“How can I more precisely express truth and beauty in my writing?” asked the young traveler, sitting by the rocky entrance of a cave, high on the east side of Mount Athos (prosopopoeia).
I have a very specific process when I approach a writing project. Using the first three canons of Classical Rhetoric, I first write down every idea I have. This is the Invention stage and includes my research stage. Anything that generates an idea—something I read, a conversation I had, a thought that I contemplate, I dream I have—gets written down however it comes to me. I don’t worry about assessing the quality of the idea or figuring out how I will use it at that point. Often one idea leads to another, and I keep writing them down.
Congratulations to each of the winners of our 2015 Lost Tools of Writing Essay Contest!
Thanks to Classical Conversations for helping sponsor this competition.
Along with our friends at Classical Conversations we're excited to announce our 2015 Lost Tools of Writing essay contest!
For students ages 12-18, this contest is an ideal opportunity for your students to practice (and show) what they've learned this year, with the chance of winning a cash prize too.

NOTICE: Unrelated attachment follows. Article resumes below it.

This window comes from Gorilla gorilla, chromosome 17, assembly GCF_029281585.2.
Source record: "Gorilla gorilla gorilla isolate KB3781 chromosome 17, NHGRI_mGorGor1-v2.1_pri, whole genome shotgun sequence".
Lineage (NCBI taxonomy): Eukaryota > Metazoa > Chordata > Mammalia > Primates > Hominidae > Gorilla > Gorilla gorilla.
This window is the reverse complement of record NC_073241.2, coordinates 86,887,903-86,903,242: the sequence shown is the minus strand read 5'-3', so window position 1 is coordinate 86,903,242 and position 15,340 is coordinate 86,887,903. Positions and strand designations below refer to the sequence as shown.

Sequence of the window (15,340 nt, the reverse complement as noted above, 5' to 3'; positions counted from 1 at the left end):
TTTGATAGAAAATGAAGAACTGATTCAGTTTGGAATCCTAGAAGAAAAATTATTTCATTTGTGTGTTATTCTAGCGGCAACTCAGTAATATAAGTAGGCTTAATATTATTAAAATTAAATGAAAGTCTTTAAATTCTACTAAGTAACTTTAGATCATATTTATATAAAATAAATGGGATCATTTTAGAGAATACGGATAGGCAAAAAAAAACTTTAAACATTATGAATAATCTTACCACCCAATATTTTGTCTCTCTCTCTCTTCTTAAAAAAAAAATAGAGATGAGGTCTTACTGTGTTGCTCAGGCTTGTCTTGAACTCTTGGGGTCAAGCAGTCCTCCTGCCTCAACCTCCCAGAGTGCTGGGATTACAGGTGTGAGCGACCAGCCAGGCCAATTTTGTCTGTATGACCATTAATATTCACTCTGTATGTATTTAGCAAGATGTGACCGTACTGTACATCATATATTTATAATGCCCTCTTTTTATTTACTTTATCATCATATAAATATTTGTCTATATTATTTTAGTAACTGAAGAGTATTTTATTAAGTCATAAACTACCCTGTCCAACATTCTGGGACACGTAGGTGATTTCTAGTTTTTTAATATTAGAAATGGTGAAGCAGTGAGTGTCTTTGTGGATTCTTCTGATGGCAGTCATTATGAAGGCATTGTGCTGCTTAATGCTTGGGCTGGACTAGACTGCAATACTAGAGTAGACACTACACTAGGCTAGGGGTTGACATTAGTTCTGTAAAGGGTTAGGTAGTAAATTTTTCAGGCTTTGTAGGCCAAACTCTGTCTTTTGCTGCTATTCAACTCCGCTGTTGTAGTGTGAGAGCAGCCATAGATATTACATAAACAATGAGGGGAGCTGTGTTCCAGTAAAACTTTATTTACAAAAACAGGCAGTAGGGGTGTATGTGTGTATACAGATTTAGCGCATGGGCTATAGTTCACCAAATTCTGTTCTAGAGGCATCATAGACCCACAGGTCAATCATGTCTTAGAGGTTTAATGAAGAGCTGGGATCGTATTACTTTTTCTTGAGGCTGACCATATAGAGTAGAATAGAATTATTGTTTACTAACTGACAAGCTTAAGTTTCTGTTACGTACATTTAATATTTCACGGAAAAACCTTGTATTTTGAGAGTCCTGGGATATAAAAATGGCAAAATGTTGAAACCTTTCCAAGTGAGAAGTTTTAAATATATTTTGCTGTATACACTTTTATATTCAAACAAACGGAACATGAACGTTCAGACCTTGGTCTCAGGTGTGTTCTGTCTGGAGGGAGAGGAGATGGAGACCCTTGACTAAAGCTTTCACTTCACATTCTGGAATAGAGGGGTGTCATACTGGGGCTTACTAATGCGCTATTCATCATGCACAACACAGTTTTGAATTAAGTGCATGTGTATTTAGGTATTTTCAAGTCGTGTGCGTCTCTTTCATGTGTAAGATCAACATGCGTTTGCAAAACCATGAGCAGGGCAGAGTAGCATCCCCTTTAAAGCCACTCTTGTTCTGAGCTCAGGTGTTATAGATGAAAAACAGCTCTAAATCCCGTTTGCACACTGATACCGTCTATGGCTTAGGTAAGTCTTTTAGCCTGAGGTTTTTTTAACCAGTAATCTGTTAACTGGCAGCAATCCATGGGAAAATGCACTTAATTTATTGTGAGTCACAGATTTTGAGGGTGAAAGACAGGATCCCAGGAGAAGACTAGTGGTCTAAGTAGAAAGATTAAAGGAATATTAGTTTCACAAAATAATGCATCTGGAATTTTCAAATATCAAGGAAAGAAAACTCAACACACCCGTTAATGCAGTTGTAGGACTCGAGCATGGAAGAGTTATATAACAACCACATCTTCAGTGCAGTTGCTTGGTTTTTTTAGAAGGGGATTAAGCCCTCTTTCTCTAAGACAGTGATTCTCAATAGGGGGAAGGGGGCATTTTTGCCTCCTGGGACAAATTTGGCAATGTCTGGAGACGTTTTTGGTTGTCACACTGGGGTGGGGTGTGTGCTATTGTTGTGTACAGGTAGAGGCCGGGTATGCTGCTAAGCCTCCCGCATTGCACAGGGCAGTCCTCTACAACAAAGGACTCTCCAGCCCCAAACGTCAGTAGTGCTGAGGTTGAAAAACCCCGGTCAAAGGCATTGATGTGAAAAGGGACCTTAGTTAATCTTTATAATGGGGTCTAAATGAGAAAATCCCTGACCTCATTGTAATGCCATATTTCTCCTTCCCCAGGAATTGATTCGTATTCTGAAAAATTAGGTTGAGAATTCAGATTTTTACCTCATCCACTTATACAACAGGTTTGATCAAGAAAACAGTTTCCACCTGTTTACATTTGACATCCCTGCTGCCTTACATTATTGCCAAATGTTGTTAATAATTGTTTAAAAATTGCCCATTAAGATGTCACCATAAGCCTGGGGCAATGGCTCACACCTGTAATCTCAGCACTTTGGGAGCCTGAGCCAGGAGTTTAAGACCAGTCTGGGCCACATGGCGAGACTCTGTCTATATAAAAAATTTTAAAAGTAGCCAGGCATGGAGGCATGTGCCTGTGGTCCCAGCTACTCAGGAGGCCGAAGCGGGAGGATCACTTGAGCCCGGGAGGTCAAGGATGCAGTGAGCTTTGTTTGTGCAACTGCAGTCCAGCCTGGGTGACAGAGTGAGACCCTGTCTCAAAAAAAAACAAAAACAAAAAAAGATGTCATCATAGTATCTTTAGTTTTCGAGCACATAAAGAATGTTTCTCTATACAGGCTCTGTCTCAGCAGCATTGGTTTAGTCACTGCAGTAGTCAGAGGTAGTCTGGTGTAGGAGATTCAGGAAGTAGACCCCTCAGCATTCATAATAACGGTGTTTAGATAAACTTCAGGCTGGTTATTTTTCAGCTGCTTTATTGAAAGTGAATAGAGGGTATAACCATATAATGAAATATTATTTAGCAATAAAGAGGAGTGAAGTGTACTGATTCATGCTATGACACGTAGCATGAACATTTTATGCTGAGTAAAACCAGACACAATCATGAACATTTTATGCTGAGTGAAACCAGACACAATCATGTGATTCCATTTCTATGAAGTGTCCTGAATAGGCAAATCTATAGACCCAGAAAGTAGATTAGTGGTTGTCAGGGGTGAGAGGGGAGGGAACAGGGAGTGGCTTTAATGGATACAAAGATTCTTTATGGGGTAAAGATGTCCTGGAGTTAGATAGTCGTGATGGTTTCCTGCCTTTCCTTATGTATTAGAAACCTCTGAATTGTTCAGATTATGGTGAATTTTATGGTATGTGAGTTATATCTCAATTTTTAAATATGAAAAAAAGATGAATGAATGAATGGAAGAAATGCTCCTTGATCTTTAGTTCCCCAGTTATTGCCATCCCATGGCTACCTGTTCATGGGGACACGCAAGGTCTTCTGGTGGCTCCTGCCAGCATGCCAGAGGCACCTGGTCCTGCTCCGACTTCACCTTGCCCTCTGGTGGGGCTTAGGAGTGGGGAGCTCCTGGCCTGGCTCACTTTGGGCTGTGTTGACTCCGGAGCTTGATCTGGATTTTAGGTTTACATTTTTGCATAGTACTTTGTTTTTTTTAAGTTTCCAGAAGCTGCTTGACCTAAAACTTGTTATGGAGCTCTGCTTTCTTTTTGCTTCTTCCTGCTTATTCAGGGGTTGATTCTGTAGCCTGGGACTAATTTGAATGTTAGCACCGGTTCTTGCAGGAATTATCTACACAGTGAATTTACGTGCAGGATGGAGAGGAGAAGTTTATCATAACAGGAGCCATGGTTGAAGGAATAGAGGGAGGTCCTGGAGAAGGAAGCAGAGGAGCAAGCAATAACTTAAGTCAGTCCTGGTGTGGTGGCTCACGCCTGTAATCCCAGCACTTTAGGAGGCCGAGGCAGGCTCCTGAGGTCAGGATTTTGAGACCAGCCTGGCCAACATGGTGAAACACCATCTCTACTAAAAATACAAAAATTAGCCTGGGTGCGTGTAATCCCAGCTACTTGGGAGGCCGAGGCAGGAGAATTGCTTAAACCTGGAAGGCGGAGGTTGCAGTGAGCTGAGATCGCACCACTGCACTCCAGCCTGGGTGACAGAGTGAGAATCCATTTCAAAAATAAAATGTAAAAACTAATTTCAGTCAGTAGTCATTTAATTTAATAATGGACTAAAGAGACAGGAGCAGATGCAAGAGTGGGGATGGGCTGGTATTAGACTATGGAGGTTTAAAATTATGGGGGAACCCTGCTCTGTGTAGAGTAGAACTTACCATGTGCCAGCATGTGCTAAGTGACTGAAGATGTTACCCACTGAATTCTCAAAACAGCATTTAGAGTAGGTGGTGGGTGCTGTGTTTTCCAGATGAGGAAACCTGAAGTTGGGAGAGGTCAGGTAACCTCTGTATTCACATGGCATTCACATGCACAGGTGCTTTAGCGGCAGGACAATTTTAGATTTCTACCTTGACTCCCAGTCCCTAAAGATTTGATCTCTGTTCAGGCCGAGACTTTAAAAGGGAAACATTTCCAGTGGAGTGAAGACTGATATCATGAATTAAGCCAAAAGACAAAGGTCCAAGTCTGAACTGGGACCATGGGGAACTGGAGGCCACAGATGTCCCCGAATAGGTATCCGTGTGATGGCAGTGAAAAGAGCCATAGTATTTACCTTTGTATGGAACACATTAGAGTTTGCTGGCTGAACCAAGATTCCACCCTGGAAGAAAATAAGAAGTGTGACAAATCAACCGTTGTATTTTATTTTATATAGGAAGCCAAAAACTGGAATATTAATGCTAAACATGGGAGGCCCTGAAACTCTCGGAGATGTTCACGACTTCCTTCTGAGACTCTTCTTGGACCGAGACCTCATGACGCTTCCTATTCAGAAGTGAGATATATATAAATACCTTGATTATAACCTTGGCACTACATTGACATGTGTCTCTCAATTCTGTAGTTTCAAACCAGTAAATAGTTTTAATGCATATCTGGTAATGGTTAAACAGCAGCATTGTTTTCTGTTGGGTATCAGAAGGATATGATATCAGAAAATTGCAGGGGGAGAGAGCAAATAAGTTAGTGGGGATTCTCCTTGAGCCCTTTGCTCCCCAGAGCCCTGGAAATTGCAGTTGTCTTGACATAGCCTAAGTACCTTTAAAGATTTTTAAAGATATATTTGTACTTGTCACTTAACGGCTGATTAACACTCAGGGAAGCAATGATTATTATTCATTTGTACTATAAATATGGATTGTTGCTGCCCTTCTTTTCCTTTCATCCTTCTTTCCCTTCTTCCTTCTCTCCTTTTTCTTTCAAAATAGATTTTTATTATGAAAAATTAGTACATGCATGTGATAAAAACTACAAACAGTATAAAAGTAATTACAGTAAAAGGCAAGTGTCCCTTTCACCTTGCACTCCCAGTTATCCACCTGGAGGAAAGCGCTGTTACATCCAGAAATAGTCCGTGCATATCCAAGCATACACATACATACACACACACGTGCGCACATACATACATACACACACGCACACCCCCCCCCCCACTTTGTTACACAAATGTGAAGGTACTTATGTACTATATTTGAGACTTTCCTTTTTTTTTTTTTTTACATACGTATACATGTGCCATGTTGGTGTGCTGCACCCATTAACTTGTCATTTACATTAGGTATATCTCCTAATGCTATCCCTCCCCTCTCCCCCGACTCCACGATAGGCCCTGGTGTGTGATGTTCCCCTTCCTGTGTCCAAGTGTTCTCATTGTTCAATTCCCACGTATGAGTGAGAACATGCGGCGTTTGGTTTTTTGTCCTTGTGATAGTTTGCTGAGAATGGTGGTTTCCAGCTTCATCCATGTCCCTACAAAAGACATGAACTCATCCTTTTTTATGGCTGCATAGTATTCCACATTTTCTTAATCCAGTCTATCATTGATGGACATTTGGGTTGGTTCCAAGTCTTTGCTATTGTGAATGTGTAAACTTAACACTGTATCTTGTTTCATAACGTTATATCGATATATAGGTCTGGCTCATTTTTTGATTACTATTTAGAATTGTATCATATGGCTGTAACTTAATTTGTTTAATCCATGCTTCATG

The following is excerpted from the new fifth edition of The Lost Tools of Writing, available today.
The Five Stages of Mimetic Teaching
The day is near. The excitement is building. The retooled, redesigned, reinforced 5th edition of the Lost Tools of Writing will soon be here! What, you thought I was talking about Christmas?
To celebrate the forthcoming launch of this new edition we're hosting our first ever LTW Photography Contest (we trademarked that name so don't steal it!).
Here's how it works:
Recovering the lost tools of writing has not been a simple, straight line. Andrew Kern and the CiRCE Institute have poured years of study, teaching, conversation, and close examination into our passion to help you and your students know, understand, and use the timeless tools of Rhetoric and persuasive writing.
We think to determine three things: whether something is true, whether something should be done, and whether something commands our appreciation. In other words, we think to know truth, goodness, and beauty.
I teach a group of homeschooled 12th graders. This is my second year teaching them, having followed them from 11th to 12th grade. I introduced them to The Lost Tools of Writing Level 1 at the beginning of the 11th grade and we’ve continued the lessons into this second year.